How To Avoid Extra Credit Card Fees and Surcharges

8 tips for avoiding credit card fees and surcharges that cost consumers more than $30 billion a year: Internet ScamBusters #229

Today we have an unusual issue for you. We occasionally focus ScamBusters on consumer issues, and today we shine a spotlight on one that has generated a lot of questions: credit card fees and surcharges. (Not the interest payments, but those extra fees that show up unexpectedly on your credit card bill, catching you unaware.)

Fortunately, most of these extra fees and surcharges can be avoided, or at least minimized. It just takes being aware that they exist and then managing your card use accordingly.

Following these tips can save you a bundle and help you make better decisions when using your credit card.

We also tell you about how much some identity thieves make when they sell the information about the identities that they’ve stolen — we think you’ll be shocked!

Time to get going…

How To Avoid Extra Credit Card Fees and Surcharges

Credit card fees and surcharges cost consumers more than $30 billion a year!

Many of us love credit cards – they make our lives so convenient. But we’re paying a high price for this convenience. Credit card fees and surcharges are on the rise as credit card companies battle for your dollars.

We’ll help you identify those extra, often hidden fees you’re paying and show you easy ways to avoid them.

Credit card use is rising every year as credit card companies make ever more enticing offers to grab your business. Balance transfers at 0% interest, no annual fees, and even cash back! Seems great, right?

Think again. These offers come with extra credit card fees and surcharges that can put a big dent in your wallet – nationally, a whopping $30 billion dent!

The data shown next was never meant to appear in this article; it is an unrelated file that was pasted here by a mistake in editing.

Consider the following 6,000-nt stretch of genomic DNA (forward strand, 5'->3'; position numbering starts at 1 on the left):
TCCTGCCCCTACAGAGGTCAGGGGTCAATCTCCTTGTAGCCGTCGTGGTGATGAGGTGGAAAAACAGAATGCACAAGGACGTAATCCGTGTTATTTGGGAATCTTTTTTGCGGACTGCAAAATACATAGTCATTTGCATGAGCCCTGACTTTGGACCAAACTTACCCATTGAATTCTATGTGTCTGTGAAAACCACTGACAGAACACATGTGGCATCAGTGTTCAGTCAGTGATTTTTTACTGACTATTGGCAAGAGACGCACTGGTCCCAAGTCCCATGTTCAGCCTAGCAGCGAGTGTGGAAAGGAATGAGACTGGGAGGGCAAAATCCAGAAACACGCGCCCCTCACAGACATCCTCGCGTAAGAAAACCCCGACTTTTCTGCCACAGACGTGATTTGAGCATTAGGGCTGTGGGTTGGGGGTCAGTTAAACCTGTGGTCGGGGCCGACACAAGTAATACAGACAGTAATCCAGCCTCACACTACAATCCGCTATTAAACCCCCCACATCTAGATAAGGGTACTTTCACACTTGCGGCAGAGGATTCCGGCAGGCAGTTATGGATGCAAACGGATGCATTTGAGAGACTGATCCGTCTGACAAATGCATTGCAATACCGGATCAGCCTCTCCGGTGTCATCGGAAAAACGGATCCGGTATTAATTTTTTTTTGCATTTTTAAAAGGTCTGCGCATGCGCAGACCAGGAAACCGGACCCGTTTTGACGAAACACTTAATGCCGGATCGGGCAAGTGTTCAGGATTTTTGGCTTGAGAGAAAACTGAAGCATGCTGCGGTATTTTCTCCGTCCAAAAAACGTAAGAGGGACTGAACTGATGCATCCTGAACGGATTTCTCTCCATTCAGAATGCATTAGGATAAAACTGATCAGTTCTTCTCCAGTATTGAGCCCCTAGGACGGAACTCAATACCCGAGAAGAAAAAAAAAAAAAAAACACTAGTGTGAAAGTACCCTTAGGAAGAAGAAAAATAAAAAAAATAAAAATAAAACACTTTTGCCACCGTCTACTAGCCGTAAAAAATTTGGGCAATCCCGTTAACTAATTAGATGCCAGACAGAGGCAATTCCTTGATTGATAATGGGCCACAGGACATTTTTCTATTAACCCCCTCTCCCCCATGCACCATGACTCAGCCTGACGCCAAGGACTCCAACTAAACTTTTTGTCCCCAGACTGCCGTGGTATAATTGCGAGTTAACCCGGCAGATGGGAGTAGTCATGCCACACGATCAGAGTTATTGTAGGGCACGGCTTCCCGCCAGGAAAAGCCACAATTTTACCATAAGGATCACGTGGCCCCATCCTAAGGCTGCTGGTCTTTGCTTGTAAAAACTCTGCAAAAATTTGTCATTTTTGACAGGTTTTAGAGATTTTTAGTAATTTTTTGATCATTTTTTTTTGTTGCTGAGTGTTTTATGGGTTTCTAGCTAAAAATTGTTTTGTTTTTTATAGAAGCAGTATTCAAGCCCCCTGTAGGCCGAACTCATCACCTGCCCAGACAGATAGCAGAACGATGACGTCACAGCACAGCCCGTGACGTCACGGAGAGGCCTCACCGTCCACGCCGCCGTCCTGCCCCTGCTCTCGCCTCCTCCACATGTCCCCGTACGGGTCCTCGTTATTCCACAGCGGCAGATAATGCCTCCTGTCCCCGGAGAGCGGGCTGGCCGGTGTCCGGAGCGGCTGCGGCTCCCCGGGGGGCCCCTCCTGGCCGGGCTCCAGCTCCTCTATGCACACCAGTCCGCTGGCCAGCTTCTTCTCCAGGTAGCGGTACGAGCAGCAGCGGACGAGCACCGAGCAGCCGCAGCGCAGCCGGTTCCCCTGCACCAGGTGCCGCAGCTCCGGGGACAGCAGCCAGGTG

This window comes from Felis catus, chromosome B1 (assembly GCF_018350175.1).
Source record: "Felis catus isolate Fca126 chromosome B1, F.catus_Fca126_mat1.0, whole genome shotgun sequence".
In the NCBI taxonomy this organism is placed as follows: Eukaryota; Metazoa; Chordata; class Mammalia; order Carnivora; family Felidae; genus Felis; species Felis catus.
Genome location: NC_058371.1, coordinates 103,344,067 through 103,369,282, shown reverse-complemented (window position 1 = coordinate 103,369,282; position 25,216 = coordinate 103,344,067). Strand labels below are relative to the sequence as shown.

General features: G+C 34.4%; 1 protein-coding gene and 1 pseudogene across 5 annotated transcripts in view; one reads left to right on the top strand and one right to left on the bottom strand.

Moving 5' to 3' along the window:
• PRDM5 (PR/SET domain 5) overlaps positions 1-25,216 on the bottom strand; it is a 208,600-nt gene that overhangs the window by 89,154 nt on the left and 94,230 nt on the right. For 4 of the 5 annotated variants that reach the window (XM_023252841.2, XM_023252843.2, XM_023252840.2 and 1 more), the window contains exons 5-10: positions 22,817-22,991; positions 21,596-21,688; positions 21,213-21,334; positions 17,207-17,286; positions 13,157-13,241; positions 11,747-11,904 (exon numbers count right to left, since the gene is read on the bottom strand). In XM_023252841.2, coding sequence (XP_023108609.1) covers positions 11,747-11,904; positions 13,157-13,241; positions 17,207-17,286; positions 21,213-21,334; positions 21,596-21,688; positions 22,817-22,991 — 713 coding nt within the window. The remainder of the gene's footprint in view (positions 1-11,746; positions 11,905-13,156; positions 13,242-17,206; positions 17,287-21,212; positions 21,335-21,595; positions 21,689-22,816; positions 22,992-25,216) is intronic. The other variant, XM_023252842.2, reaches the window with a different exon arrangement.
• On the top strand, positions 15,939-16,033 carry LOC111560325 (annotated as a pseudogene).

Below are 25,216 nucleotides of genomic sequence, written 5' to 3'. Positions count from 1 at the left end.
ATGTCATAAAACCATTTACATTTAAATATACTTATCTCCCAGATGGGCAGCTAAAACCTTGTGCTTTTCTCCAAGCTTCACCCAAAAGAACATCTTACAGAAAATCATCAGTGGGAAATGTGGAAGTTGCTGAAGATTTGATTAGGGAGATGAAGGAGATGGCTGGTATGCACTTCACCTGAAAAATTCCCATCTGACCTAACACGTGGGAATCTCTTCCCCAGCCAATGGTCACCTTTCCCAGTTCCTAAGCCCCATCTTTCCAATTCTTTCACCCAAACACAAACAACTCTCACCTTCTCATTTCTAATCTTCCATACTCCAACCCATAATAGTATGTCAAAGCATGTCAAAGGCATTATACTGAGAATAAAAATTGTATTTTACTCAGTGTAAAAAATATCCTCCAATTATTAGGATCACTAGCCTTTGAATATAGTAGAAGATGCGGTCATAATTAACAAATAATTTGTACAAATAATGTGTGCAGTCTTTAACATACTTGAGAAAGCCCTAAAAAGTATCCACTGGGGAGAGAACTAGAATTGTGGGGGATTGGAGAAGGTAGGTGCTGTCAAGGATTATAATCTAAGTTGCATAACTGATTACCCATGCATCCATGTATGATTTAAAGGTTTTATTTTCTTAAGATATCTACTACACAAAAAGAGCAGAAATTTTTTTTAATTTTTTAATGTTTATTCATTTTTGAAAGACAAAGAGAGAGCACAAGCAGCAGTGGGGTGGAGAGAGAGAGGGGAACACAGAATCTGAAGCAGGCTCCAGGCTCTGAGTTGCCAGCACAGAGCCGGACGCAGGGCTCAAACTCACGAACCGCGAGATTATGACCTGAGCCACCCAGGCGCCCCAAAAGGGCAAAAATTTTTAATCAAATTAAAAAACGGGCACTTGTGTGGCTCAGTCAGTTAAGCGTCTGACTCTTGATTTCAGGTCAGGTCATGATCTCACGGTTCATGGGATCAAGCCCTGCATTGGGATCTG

The best way for you to avoid these extra credit card costs is to be aware of them and apply the simple solutions we offer here. Read on for eight of the most common credit card fees:

1. The Late Fee

The most obvious (and infuriating) credit card fee is the late fee. If your payment doesn’t get to the credit card company on time, if it’s even a single day late, you may have to pay a fee of $25 to $50.

This can hurt you in more than one way. Many people don’t know this, but if you pay your balance late on one card, it can affect your interest rate on all your other cards!

According to an article on CBS, the Consumer Financial Education Center says that nearly 40% of credit card companies hike interest rates charged to cardholders who pay late on other accounts.

Solution: Pay with time to spare every month. If you get a late charge because of some delay outside your control (say, a mail snafu), call the company and explain what happened. Often they will eliminate the late charge.

2. The Over the Limit Fee

If you’re near your credit limit, a single additional purchase – or even a late fee! — could push you over your limit and into the range of the “over the limit” fee.

Solution: Keep your credit card balance safely below your limit. If you can, pay off your entire bill every month. This will eliminate virtually all of your fees.

Also, you should be aware of how much available credit you have before you incur a new charge. Checking your account online, or even calling your credit card company, is not sufficient because your balance may not be up to date. Your reported credit limit could be as much as two weeks behind your purchases (and so might not show the purchase you made last week).

Obviously, if you decide to buy something for more than you ACTUALLY have in available credit, you will go over your limit… and be fined for it.

Solution: Keep an up-to-date, accurate record of your credit card expenses. Don’t rely on the Internet or telephone for your current balance.

3. The Monthly Service / Minimum Finance Fee

Do you really have a no-annual-fee credit card? Many credit cards — even some 0% credit cards — charge a monthly service fee or a minimum finance charge of $2 to $6. This adds up to an annual fee of $24 to $72!

Solution: A simple call to the credit card company will usually get you all the information you need. Be sure you understand the terms.

4. The Balance Transfer Fee